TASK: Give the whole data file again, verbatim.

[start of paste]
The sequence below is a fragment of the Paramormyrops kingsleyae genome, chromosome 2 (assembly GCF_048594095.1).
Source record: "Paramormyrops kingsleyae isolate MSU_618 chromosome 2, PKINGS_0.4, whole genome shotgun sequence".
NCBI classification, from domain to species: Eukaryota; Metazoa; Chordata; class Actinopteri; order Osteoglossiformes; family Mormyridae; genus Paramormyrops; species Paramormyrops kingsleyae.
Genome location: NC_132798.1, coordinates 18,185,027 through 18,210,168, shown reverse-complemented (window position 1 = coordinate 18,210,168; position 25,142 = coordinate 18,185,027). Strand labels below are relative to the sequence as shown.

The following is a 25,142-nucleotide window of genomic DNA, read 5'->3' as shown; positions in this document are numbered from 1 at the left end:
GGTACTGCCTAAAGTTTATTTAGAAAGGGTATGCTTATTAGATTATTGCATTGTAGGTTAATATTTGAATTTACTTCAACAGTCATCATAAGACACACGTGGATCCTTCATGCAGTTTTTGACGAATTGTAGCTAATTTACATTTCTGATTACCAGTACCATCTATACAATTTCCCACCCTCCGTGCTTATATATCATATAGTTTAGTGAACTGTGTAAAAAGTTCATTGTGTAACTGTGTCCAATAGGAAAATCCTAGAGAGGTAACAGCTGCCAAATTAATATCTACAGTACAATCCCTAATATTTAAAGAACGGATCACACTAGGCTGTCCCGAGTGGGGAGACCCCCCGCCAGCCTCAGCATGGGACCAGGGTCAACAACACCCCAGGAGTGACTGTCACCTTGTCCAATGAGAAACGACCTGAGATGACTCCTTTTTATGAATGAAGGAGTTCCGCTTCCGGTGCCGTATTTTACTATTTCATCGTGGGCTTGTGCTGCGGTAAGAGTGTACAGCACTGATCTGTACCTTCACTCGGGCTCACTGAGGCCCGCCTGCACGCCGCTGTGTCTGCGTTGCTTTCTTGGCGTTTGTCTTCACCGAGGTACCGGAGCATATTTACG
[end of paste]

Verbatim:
The sequence below is a fragment of the Paramormyrops kingsleyae genome, chromosome 2 (assembly GCF_048594095.1).
Source record: "Paramormyrops kingsleyae isolate MSU_618 chromosome 2, PKINGS_0.4, whole genome shotgun sequence".
NCBI classification, from domain to species: Eukaryota; Metazoa; Chordata; class Actinopteri; order Osteoglossiformes; family Mormyridae; genus Paramormyrops; species Paramormyrops kingsleyae.
Genome location: NC_132798.1, coordinates 18,185,027 through 18,210,168, shown reverse-complemented (window position 1 = coordinate 18,210,168; position 25,142 = coordinate 18,185,027). Strand labels below are relative to the sequence as shown.

The following is a 25,142-nucleotide window of genomic DNA, read 5'->3' as shown; positions in this document are numbered from 1 at the left end:
GGTACTGCCTAAAGTTTATTTAGAAAGGGTATGCTTATTAGATTATTGCATTGTAGGTTAATATTTGAATTTACTTCAACAGTCATCATAAGACACACGTGGATCCTTCATGCAGTTTTTGACGAATTGTAGCTAATTTACATTTCTGATTACCAGTACCATCTATACAATTTCCCACCCTCCGTGCTTATATATCATATAGTTTAGTGAACTGTGTAAAAAGTTCATTGTGTAACTGTGTCCAATAGGAAAATCCTAGAGAGGTAACAGCTGCCAAATTAATATCTACAGTACAATCCCTAATATTTAAAGAACGGATCACACTAGGCTGTCCCGAGTGGGGAGACCCCCCGCCAGCCTCAGCATGGGACCAGGGTCAACAACACCCCAGGAGTGACTGTCACCTTGTCCAATGAGAAACGACCTGAGATGACTCCTTTTTATGAATGAAGGAGTTCCGCTTCCGGTGCCGTATTTTACTATTTCATCGTGGGCTTGTGCTGCGGTAAGAGTGTACAGCACTGATCTGTACCTTCACTCGGGCTCACTGAGGCCCGCCTGCACGCCGCTGTGTCTGCGTTGCTTTCTTGGCGTTTGTCTTCACCGAGGTACCGGAGCATATTTACG